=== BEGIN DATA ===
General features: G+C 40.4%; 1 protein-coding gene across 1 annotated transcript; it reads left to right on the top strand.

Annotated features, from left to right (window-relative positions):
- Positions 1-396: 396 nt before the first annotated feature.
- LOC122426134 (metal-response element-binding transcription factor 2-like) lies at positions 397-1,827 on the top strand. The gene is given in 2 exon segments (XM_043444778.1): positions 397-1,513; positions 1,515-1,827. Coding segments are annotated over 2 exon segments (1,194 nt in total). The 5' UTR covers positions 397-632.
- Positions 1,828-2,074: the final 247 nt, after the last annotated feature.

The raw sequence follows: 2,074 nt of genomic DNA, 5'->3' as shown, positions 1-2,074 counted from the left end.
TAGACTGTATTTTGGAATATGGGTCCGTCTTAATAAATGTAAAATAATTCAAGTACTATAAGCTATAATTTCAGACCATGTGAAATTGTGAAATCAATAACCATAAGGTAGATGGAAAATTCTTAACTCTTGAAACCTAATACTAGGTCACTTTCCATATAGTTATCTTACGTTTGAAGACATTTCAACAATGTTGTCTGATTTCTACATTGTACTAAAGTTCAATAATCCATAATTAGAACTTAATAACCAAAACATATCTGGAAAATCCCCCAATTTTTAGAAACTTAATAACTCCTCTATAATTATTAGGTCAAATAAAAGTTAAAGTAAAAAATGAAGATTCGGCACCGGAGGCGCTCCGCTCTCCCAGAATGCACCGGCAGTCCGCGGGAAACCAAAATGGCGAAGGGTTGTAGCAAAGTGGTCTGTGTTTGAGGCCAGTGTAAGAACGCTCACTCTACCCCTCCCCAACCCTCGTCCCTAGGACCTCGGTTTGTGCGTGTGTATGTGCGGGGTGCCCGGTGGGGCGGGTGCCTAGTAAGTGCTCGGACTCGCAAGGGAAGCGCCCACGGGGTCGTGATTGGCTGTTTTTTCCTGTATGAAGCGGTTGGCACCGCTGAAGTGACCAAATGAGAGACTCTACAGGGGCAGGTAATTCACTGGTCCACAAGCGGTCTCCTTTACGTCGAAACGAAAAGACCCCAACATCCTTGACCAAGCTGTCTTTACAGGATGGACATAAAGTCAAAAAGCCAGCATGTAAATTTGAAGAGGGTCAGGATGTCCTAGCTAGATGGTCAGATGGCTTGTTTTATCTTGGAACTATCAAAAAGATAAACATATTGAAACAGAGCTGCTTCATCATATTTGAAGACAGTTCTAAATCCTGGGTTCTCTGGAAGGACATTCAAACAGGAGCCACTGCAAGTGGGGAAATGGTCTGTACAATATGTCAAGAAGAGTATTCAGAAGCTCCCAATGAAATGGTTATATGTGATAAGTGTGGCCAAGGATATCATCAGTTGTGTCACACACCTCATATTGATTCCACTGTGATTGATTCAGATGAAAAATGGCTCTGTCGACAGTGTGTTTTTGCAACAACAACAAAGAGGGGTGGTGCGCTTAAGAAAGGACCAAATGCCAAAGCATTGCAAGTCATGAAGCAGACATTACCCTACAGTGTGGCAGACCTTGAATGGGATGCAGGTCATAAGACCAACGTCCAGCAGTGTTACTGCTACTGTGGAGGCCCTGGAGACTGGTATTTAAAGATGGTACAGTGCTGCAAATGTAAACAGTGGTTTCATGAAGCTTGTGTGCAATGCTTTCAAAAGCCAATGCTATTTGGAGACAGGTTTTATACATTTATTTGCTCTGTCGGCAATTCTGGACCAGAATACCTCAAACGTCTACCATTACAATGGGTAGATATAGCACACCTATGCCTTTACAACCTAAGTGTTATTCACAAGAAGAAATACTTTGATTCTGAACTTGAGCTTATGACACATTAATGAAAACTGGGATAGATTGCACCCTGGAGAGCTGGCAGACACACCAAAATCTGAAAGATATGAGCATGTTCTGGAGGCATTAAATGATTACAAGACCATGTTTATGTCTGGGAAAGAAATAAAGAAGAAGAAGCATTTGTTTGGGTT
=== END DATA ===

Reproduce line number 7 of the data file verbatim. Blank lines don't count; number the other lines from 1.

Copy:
TAGACTGTATTTTGGAATATGGGTCCGTCTTAATAAATGTAAAATAATTCAAGTACTATAAGCTATAATTTCAGACCATGTGAAATTGTGAAATCAATAACCATAAGGTAGATGGAAAATTCTTAACTCTTGAAACCTAATACTAGGTCACTTTCCATATAGTTATCTTACGTTTGAAGACATTTCAACAATGTTGTCTGATTTCTACATTGTACTAAAGTTCAATAATCCATAATTAGAACTTAATAACCAAAACATATCTGGAAAATCCCCCAATTTTTAGAAACTTAATAACTCCTCTATAATTATTAGGTCAAATAAAAGTTAAAGTAAAAAATGAAGATTCGGCACCGGAGGCGCTCCGCTCTCCCAGAATGCACCGGCAGTCCGCGGGAAACCAAAATGGCGAAGGGTTGTAGCAAAGTGGTCTGTGTTTGAGGCCAGTGTAAGAACGCTCACTCTACCCCTCCCCAACCCTCGTCCCTAGGACCTCGGTTTGTGCGTGTGTATGTGCGGGGTGCCCGGTGGGGCGGGTGCCTAGTAAGTGCTCGGACTCGCAAGGGAAGCGCCCACGGGGTCGTGATTGGCTGTTTTTTCCTGTATGAAGCGGTTGGCACCGCTGAAGTGACCAAATGAGAGACTCTACAGGGGCAGGTAATTCACTGGTCCACAAGCGGTCTCCTTTACGTCGAAACGAAAAGACCCCAACATCCTTGACCAAGCTGTCTTTACAGGATGGACATAAAGTCAAAAAGCCAGCATGTAAATTTGAAGAGGGTCAGGATGTCCTAGCTAGATGGTCAGATGGCTTGTTTTATCTTGGAACTATCAAAAAGATAAACATATTGAAACAGAGCTGCTTCATCATATTTGAAGACAGTTCTAAATCCTGGGTTCTCTGGAAGGACATTCAAACAGGAGCCACTGCAAGTGGGGAAATGGTCTGTACAATATGTCAAGAAGAGTATTCAGAAGCTCCCAATGAAATGGTTATATGTGATAAGTGTGGCCAAGGATATCATCAGTTGTGTCACACACCTCATATTGATTCCACTGTGATTGATTCAGATGAAAAATGGCTCTGTCGACAGTGTGTTTTTGCAACAACAACAAAGAGGGGTGGTGCGCTTAAGAAAGGACCAAATGCCAAAGCATTGCAAGTCATGAAGCAGACATTACCCTACAGTGTGGCAGACCTTGAATGGGATGCAGGTCATAAGACCAACGTCCAGCAGTGTTACTGCTACTGTGGAGGCCCTGGAGACTGGTATTTAAAGATGGTACAGTGCTGCAAATGTAAACAGTGGTTTCATGAAGCTTGTGTGCAATGCTTTCAAAAGCCAATGCTATTTGGAGACAGGTTTTATACATTTATTTGCTCTGTCGGCAATTCTGGACCAGAATACCTCAAACGTCTACCATTACAATGGGTAGATATAGCACACCTATGCCTTTACAACCTAAGTGTTATTCACAAGAAGAAATACTTTGATTCTGAACTTGAGCTTATGACACATTAATGAAAACTGGGATAGATTGCACCCTGGAGAGCTGGCAGACACACCAAAATCTGAAAGATATGAGCATGTTCTGGAGGCATTAAATGATTACAAGACCATGTTTATGTCTGGGAAAGAAATAAAGAAGAAGAAGCATTTGTTTGGGTT